Equity is important because this is the borrowers share of the property.

E.g. Kat and Kevin both have home loans. Kevin’s home is valued at 900k and her loan is for 700k whereas Kat’s home is valued at 800k and her loan is just for 500k.
Kevin’s property is worth more however Kat has more equity. Her equity is 300k (800 less 500) in comparison to Kevin’s equity of 200k (900 less 700).

Equity shows the borrowers clearer position, it is also important as an equity value of > 20% indicates that a borrower may be ready to buy a new property!

How can a broker help me to buy a property?

The brokers job is to help their customers with the loan application process but in reality they do much more. Arranging finance should be the first step in a property search because a property should not be bought without having a loan strategy in place.

A good broker will help you to manage the overall property process starting from initial search to ongoing loan management.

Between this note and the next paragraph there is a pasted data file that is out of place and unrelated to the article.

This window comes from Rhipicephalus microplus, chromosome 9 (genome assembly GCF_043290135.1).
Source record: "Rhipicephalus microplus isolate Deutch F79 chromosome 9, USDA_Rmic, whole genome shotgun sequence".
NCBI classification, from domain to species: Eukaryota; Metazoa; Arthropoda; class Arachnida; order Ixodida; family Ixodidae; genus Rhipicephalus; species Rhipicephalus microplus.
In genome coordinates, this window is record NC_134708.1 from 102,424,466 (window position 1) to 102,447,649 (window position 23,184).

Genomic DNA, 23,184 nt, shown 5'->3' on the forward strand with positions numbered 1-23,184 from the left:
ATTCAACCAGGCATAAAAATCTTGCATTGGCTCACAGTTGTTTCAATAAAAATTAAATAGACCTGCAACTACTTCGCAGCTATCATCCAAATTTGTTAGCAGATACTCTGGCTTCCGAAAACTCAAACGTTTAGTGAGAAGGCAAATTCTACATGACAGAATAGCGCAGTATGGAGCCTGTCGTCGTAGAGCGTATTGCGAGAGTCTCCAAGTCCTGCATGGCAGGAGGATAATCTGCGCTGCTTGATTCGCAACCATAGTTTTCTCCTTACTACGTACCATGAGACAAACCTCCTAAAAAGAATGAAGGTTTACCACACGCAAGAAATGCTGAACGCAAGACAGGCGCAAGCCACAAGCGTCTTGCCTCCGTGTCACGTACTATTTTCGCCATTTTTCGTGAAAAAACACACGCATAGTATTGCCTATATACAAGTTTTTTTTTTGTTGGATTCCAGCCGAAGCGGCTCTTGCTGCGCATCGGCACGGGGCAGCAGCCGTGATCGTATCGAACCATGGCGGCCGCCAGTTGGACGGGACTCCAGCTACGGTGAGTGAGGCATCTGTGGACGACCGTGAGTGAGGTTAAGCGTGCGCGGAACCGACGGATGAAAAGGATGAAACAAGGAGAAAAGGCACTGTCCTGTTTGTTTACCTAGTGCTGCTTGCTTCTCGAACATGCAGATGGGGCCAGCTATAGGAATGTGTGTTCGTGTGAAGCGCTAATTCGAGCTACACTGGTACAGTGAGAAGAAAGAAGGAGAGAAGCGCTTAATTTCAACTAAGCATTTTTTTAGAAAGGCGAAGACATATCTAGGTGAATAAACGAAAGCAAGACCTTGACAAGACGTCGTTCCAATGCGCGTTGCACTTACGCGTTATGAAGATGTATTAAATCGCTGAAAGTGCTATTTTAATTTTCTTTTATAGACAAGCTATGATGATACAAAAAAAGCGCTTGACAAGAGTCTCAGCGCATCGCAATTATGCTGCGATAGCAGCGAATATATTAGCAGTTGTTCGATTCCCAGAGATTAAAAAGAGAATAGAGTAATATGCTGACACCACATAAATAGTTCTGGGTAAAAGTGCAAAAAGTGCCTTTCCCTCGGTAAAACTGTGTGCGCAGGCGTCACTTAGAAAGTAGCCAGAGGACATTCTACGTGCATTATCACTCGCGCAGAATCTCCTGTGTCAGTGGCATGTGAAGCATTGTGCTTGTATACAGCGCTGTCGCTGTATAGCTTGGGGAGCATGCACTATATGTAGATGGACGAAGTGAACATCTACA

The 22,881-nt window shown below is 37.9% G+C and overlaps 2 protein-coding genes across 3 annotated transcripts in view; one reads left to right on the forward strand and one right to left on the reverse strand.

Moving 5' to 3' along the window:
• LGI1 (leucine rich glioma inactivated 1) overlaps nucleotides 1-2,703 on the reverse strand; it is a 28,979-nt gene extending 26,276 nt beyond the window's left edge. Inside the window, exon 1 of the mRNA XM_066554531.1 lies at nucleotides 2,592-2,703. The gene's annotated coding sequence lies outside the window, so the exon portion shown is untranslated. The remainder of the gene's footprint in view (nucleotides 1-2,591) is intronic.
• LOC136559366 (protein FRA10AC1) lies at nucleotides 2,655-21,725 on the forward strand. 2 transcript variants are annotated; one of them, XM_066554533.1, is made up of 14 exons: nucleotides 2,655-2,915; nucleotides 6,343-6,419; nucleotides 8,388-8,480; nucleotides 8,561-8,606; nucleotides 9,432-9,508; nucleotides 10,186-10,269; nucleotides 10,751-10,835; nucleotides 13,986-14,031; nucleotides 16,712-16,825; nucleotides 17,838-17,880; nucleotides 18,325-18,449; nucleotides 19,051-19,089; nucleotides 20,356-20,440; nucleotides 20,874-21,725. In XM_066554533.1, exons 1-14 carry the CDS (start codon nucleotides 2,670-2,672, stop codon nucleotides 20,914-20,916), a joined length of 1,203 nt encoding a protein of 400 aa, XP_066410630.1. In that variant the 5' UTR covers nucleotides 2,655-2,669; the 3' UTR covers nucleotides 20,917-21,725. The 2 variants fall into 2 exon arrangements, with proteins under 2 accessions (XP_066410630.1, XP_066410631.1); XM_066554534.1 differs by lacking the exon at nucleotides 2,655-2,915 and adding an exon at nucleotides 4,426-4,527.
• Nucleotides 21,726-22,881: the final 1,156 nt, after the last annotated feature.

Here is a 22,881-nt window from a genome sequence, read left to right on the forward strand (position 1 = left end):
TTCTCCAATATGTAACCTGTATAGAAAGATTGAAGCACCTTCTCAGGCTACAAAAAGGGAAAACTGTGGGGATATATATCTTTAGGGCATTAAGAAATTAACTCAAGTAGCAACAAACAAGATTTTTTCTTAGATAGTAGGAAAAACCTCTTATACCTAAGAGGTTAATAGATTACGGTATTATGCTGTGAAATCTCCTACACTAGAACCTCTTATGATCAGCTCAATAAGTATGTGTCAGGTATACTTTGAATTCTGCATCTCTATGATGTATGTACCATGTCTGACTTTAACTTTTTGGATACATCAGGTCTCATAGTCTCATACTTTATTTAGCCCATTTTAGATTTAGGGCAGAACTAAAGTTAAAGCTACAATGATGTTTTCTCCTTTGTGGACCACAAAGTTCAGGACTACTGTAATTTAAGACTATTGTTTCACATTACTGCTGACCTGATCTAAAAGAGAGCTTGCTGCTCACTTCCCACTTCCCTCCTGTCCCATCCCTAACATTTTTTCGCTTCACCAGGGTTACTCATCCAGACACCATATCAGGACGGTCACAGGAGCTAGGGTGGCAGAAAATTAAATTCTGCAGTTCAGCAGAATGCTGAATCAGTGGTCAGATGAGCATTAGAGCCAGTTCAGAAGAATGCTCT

Brokers are well versed in property in general and can also provide general advice on properties along with assisting by providing valuation and market insights!

What fees do brokers charge?

Brokers get paid by the banks when loans are settled. The banks make this payment as brokers do provide a service to the banks and replace their own staffing costs.

Generally the brokers service is free of charge but in some cases an initial fee is charged to the borrower. If this is the case this has to be advised up front and agreed to before the application proceeds.


The Ultimate Guide to Finding the Best Home Loan Rates

To read more, click here.